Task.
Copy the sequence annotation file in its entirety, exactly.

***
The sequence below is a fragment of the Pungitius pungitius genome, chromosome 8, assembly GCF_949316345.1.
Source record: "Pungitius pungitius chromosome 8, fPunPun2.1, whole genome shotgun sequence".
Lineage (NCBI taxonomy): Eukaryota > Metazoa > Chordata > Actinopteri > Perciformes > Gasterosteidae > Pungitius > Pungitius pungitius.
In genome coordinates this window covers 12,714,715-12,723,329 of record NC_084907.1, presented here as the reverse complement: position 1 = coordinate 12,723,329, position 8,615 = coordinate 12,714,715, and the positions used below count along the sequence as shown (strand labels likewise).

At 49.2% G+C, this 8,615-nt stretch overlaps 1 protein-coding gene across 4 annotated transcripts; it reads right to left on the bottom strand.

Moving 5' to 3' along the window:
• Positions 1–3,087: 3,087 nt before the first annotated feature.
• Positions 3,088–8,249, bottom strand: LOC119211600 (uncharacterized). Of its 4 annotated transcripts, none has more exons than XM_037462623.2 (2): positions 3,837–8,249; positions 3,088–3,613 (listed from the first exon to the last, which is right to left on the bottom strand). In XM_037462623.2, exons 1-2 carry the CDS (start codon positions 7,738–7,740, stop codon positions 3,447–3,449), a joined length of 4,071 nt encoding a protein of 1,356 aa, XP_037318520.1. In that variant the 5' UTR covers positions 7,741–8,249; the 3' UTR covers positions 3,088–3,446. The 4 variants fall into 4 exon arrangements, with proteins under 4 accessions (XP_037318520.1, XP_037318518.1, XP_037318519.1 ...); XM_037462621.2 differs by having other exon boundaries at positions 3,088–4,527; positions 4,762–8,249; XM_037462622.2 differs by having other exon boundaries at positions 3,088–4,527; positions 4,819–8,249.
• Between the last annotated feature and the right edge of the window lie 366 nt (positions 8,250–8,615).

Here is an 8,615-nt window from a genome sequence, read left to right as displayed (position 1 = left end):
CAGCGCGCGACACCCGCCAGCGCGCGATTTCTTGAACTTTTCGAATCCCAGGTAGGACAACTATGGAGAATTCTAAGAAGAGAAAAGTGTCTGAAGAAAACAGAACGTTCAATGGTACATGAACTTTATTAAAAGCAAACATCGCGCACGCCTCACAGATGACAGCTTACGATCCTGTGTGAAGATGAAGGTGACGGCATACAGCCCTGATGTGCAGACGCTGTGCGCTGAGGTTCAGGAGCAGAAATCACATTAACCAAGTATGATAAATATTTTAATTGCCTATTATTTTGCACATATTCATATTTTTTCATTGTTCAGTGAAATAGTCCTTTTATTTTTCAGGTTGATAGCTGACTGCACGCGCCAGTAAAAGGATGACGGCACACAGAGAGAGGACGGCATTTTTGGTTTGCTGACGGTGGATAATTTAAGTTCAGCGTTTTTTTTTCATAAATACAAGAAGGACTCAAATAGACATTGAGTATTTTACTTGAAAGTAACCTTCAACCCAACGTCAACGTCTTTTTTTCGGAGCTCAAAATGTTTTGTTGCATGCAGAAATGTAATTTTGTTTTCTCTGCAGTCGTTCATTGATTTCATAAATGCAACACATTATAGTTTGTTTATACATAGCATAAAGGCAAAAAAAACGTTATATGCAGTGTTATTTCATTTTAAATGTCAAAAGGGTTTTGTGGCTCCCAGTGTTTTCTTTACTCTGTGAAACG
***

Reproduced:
The sequence below is a fragment of the Pungitius pungitius genome, chromosome 8, assembly GCF_949316345.1.
Source record: "Pungitius pungitius chromosome 8, fPunPun2.1, whole genome shotgun sequence".
Lineage (NCBI taxonomy): Eukaryota > Metazoa > Chordata > Actinopteri > Perciformes > Gasterosteidae > Pungitius > Pungitius pungitius.
In genome coordinates this window covers 12,714,715-12,723,329 of record NC_084907.1, presented here as the reverse complement: position 1 = coordinate 12,723,329, position 8,615 = coordinate 12,714,715, and the positions used below count along the sequence as shown (strand labels likewise).

At 49.2% G+C, this 8,615-nt stretch overlaps 1 protein-coding gene across 4 annotated transcripts; it reads right to left on the bottom strand.

Moving 5' to 3' along the window:
• Positions 1–3,087: 3,087 nt before the first annotated feature.
• Positions 3,088–8,249, bottom strand: LOC119211600 (uncharacterized). Of its 4 annotated transcripts, none has more exons than XM_037462623.2 (2): positions 3,837–8,249; positions 3,088–3,613 (listed from the first exon to the last, which is right to left on the bottom strand). In XM_037462623.2, exons 1-2 carry the CDS (start codon positions 7,738–7,740, stop codon positions 3,447–3,449), a joined length of 4,071 nt encoding a protein of 1,356 aa, XP_037318520.1. In that variant the 5' UTR covers positions 7,741–8,249; the 3' UTR covers positions 3,088–3,446. The 4 variants fall into 4 exon arrangements, with proteins under 4 accessions (XP_037318520.1, XP_037318518.1, XP_037318519.1 ...); XM_037462621.2 differs by having other exon boundaries at positions 3,088–4,527; positions 4,762–8,249; XM_037462622.2 differs by having other exon boundaries at positions 3,088–4,527; positions 4,819–8,249.
• Between the last annotated feature and the right edge of the window lie 366 nt (positions 8,250–8,615).

Here is an 8,615-nt window from a genome sequence, read left to right as displayed (position 1 = left end):
CAGCGCGCGACACCCGCCAGCGCGCGATTTCTTGAACTTTTCGAATCCCAGGTAGGACAACTATGGAGAATTCTAAGAAGAGAAAAGTGTCTGAAGAAAACAGAACGTTCAATGGTACATGAACTTTATTAAAAGCAAACATCGCGCACGCCTCACAGATGACAGCTTACGATCCTGTGTGAAGATGAAGGTGACGGCATACAGCCCTGATGTGCAGACGCTGTGCGCTGAGGTTCAGGAGCAGAAATCACATTAACCAAGTATGATAAATATTTTAATTGCCTATTATTTTGCACATATTCATATTTTTTCATTGTTCAGTGAAATAGTCCTTTTATTTTTCAGGTTGATAGCTGACTGCACGCGCCAGTAAAAGGATGACGGCACACAGAGAGAGGACGGCATTTTTGGTTTGCTGACGGTGGATAATTTAAGTTCAGCGTTTTTTTTTCATAAATACAAGAAGGACTCAAATAGACATTGAGTATTTTACTTGAAAGTAACCTTCAACCCAACGTCAACGTCTTTTTTTCGGAGCTCAAAATGTTTTGTTGCATGCAGAAATGTAATTTTGTTTTCTCTGCAGTCGTTCATTGATTTCATAAATGCAACACATTATAGTTTGTTTATACATAGCATAAAGGCAAAAAAAACGTTATATGCAGTGTTATTTCATTTTAAATGTCAAAAGGGTTTTGTGGCTCCCAGTGTTTTCTTTACTCTGTGAAACG